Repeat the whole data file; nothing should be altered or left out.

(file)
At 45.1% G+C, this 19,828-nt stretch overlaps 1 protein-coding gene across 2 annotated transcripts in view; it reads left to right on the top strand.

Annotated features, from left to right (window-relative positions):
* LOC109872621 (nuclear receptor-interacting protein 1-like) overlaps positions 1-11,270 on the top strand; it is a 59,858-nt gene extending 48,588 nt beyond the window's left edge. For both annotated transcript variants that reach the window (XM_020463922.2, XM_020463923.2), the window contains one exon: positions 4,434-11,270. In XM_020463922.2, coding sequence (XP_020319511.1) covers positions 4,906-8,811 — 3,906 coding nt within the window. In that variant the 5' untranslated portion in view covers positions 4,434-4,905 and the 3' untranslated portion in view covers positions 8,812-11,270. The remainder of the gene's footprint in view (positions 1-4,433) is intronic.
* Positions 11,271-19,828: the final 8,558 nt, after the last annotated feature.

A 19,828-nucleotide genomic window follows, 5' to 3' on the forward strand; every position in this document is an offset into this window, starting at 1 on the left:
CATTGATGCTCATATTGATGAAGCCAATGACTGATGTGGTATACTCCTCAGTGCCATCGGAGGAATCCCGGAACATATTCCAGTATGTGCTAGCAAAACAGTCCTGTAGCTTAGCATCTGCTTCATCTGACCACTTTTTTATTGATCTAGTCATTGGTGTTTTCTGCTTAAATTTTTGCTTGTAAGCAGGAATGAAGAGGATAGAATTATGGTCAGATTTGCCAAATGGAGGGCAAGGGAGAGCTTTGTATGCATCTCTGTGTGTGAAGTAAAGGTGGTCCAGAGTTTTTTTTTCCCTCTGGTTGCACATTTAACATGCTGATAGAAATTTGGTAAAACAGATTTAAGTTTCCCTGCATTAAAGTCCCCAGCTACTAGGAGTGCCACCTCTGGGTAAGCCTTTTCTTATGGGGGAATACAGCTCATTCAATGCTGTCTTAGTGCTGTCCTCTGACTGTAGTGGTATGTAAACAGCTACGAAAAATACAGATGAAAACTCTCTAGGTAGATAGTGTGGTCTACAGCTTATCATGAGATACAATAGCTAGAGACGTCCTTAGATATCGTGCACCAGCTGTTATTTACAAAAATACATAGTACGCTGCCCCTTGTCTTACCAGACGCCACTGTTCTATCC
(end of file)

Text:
At 45.1% G+C, this 19,828-nt stretch overlaps 1 protein-coding gene across 2 annotated transcripts in view; it reads left to right on the top strand.

Annotated features, from left to right (window-relative positions):
* LOC109872621 (nuclear receptor-interacting protein 1-like) overlaps positions 1-11,270 on the top strand; it is a 59,858-nt gene extending 48,588 nt beyond the window's left edge. For both annotated transcript variants that reach the window (XM_020463922.2, XM_020463923.2), the window contains one exon: positions 4,434-11,270. In XM_020463922.2, coding sequence (XP_020319511.1) covers positions 4,906-8,811 — 3,906 coding nt within the window. In that variant the 5' untranslated portion in view covers positions 4,434-4,905 and the 3' untranslated portion in view covers positions 8,812-11,270. The remainder of the gene's footprint in view (positions 1-4,433) is intronic.
* Positions 11,271-19,828: the final 8,558 nt, after the last annotated feature.

A 19,828-nucleotide genomic window follows, 5' to 3' on the forward strand; every position in this document is an offset into this window, starting at 1 on the left:
CATTGATGCTCATATTGATGAAGCCAATGACTGATGTGGTATACTCCTCAGTGCCATCGGAGGAATCCCGGAACATATTCCAGTATGTGCTAGCAAAACAGTCCTGTAGCTTAGCATCTGCTTCATCTGACCACTTTTTTATTGATCTAGTCATTGGTGTTTTCTGCTTAAATTTTTGCTTGTAAGCAGGAATGAAGAGGATAGAATTATGGTCAGATTTGCCAAATGGAGGGCAAGGGAGAGCTTTGTATGCATCTCTGTGTGTGAAGTAAAGGTGGTCCAGAGTTTTTTTTTCCCTCTGGTTGCACATTTAACATGCTGATAGAAATTTGGTAAAACAGATTTAAGTTTCCCTGCATTAAAGTCCCCAGCTACTAGGAGTGCCACCTCTGGGTAAGCCTTTTCTTATGGGGGAATACAGCTCATTCAATGCTGTCTTAGTGCTGTCCTCTGACTGTAGTGGTATGTAAACAGCTACGAAAAATACAGATGAAAACTCTCTAGGTAGATAGTGTGGTCTACAGCTTATCATGAGATACAATAGCTAGAGACGTCCTTAGATATCGTGCACCAGCTGTTATTTACAAAAATACATAGTACGCTGCCCCTTGTCTTACCAGACGCCACTGTTCTATCC